Plantar fibromatosis, also known as Ledderhose’s disease, is a condition that causes benign, slow-growing nodules to form along the fascia of the foot.
The nodules may grow slowly, undetected for months or even years at a time, followed by sudden, rapid growth. As time passes and the nodules grow, walking may become uncomfortable or painful.
While this condition sounds scary, it is relatively rare, and the nodules are almost never malignant. How will you know if the symptoms you’re experiencing are plantar fibromatosis? What causes this condition? Is plantar fibromatosis related to plantar fasciitis? And what are your options for treatment if you are diagnosed with plantar fibromatosis?
Here’s what you need to know:
Plantar Fasciitis vs. Plantar Fibromatosis
While both plantar fasciitis and plantar fibromatosis revolve around the fascia of your feet, the causes of the two conditions are typically considered to be very different. Plantar fasciitis is caused by overuse and trauma to the arch of the foot, while researchers believe that the primary cause of plantar fibromatosis is rooted in genetics.
While there are some researchers who believe that plantar fibromatosis can be triggered by the body’s healing response to a tear in the fascia–a possible connection to plantar fasciitis–this link has not been proven. It is, however, just one more good reason to take good care of your arches!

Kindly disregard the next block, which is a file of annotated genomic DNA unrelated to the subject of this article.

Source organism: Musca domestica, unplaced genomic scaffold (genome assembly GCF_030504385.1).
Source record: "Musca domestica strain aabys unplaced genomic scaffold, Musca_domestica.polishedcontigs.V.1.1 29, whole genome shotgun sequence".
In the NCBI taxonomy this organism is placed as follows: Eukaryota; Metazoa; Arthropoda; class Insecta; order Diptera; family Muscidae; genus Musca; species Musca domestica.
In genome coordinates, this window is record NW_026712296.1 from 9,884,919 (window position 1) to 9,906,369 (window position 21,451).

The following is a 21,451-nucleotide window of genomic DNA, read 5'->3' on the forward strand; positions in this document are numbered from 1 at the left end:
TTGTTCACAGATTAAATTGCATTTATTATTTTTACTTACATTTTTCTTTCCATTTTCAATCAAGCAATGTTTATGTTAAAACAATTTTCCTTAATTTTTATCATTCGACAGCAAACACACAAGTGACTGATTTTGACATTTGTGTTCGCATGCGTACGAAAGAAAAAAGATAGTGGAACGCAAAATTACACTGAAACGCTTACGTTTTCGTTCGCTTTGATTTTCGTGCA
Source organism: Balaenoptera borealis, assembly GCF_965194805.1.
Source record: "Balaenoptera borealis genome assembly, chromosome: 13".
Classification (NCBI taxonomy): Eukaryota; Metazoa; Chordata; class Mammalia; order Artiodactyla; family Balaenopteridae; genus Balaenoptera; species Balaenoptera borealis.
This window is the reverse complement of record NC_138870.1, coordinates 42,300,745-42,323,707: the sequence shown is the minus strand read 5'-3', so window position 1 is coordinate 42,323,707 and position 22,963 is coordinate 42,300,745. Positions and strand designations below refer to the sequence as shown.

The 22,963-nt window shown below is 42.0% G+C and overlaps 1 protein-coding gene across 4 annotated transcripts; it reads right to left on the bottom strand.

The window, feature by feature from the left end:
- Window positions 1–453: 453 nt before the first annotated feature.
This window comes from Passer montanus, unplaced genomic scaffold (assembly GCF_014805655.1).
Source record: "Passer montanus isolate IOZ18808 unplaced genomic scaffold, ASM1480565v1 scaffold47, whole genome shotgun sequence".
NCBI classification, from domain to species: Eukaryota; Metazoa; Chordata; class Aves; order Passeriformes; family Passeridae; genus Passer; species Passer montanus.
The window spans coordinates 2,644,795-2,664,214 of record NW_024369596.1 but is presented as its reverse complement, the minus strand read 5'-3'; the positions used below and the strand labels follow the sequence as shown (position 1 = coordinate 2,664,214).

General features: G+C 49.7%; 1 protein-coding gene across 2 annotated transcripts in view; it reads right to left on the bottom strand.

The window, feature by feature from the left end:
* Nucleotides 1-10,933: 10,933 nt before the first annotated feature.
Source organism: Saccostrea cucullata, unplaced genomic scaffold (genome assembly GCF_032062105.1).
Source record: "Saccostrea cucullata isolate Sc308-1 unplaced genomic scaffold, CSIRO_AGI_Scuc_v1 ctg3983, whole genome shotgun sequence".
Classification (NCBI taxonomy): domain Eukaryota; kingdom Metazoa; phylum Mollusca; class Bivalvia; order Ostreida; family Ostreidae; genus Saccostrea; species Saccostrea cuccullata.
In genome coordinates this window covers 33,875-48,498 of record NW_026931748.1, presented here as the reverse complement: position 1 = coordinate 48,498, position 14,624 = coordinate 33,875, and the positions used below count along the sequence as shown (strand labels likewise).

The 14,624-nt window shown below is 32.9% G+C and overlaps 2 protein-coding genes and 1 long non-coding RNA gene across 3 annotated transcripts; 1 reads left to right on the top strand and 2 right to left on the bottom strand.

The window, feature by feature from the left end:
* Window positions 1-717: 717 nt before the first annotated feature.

Regardless, it is possible to have both plantar fasciitis and plantar fibromatosis at the same time. And, depending on the location and severity of the nodules caused by plantar fibromatosis, orthotic inserts that lift, cushion, and support the arch of the foot may be an effective, non-surgical way to make walking and physical activity more comfortable.
Causes of Plantar Fibromatosis
Researchers are still working to understand the exact cause of plantar fibromatosis, but the general consensus is that the condition is genetically inherited. In other words, if someone in your family has this condition, you’ll want to pay special attention to the symptoms listed below. As with many genetic disorders, the genes for plantar fibromatosis can be influenced by a number of factors which increase the likelihood that you’ll develop this condition.